I have a good friend whose daughter came about through a surrogate mother. That little girl is the most beloved child on the planet. Her parents feel blessed every. single. day. that she is in their lives. If that isn’t a miracle, I don’t know what one is. One of my best friends was adopted. Somewhere, a woman, out of desperation, fear, or love, gave her baby to another family to raise and cherish. That baby made two people into a family. Also miraculous.
Some women have told me they think that maybe women who have vaginal deliveries bond more, or faster, with their babies. I don’t think that’s true. Many women are simply exhausted after a vaginal delivery. Some — gasp! — aren’t even ready to hold the baby right away. It doesn’t make them bad mothers. It means they’re busy having a small post-traumatic stress moment because they just pushed an entire other person out of their bodies. Generally, by the time you deliver the baby you haven’t eaten or slept in a long, long time. Some women just need a nap and a roast turkey dinner snack before they’re ready to cuddle.
I did not bond any differently with the Peanut Butter Baby than with my C-section babies. My recovery was certainly easier than with the C-sections, and I got to take a shower right away, which was awesome, because as I said, the room looked like Carrie had been filmed there, and I was Sissy Spacek. So I was really excited about being able to take a shower. On the other hand, after my C-sections I got to stay in the hospital much longer, with fabulous nurses and meals, however bland, brought to me on a tray.
One of the most annoying things about birth is hearing other people brag about their birth horror stories. Some women feel compelled to tell every pregnant woman about the 48 hours of agonizing labor they withstood, or about the anesthesia that went wrong, or about their tenth-degree tear. Here’s what you preggos should say to those women: For the love of God, shut up. I realize you may genuinely have been so traumatized by the birth that you still need to process it (out loud). That is what older women are for. Women who are done having babies. Tell them your horror stories, not the young woman at Kohl’s picking out nursery decorations.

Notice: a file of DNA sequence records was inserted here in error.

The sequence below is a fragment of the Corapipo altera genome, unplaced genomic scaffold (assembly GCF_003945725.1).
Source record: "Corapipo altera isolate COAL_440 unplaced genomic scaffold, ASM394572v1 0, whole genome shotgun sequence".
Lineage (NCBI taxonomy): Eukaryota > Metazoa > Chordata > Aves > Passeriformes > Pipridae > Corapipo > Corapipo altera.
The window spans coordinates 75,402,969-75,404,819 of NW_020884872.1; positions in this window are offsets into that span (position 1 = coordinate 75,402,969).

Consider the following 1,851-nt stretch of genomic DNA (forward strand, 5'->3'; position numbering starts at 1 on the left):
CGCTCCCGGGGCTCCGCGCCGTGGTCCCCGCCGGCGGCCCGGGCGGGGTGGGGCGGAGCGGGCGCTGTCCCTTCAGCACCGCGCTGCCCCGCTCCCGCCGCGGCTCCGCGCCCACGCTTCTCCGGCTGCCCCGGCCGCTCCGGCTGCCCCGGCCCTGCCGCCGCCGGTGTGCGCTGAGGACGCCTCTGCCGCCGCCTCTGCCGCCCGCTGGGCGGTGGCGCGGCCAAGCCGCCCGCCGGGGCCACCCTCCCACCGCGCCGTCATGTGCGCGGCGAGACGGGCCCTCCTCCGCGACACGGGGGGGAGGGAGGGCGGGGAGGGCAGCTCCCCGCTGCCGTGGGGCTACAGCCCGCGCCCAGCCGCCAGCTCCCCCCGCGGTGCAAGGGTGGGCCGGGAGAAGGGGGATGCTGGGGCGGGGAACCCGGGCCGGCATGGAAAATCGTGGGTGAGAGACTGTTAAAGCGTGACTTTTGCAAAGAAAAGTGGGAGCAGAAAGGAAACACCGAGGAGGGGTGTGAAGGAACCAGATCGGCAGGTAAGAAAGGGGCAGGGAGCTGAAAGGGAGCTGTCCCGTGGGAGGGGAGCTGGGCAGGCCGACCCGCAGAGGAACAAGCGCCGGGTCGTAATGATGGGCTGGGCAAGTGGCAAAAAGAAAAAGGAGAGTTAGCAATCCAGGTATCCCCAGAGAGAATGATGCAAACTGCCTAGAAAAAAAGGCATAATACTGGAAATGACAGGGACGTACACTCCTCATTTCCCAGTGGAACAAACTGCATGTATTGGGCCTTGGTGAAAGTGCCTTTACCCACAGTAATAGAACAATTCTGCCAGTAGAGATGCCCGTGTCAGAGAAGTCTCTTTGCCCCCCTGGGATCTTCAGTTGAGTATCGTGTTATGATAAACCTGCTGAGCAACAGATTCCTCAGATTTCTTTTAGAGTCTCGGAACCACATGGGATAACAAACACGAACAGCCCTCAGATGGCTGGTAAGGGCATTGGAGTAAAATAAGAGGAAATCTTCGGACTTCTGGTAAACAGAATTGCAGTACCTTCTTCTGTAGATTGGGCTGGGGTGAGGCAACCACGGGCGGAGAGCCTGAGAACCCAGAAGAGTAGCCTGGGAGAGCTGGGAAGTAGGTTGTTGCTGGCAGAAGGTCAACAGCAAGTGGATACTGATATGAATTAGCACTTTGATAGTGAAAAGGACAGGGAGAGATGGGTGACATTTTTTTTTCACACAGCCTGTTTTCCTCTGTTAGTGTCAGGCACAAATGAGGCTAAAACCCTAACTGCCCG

And please stop with the competitive one-upsmanship (upswomanship?). If you want to share your birth story among friends, fine. But if your goal is only to be the center of attention for having the most horrible birth story ever, you need to stop being such a Dina Lohan. I’m sorry that your difficult birth did not earn you a prize or a reality show. But you’re scaring the beejezus out of the preggos, and that’s not cool. I will be happy to award you the first-ever Kardashian Prize for Attention Whoriness if you will just stop.
So if you “miss out” on traditional labor and delivery, don’t sweat it. The important part is the part where you end up with a baby in your arms to love, not how the baby gets there. And anyone who makes you feel otherwise can suck it.
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stark. raving. mad. mommy. is the mother of four children, aged four to nine. She writes about parenting, insanity, and the Lego obsession known as Asperger Syndrome at www.starkravingmadmommy.com.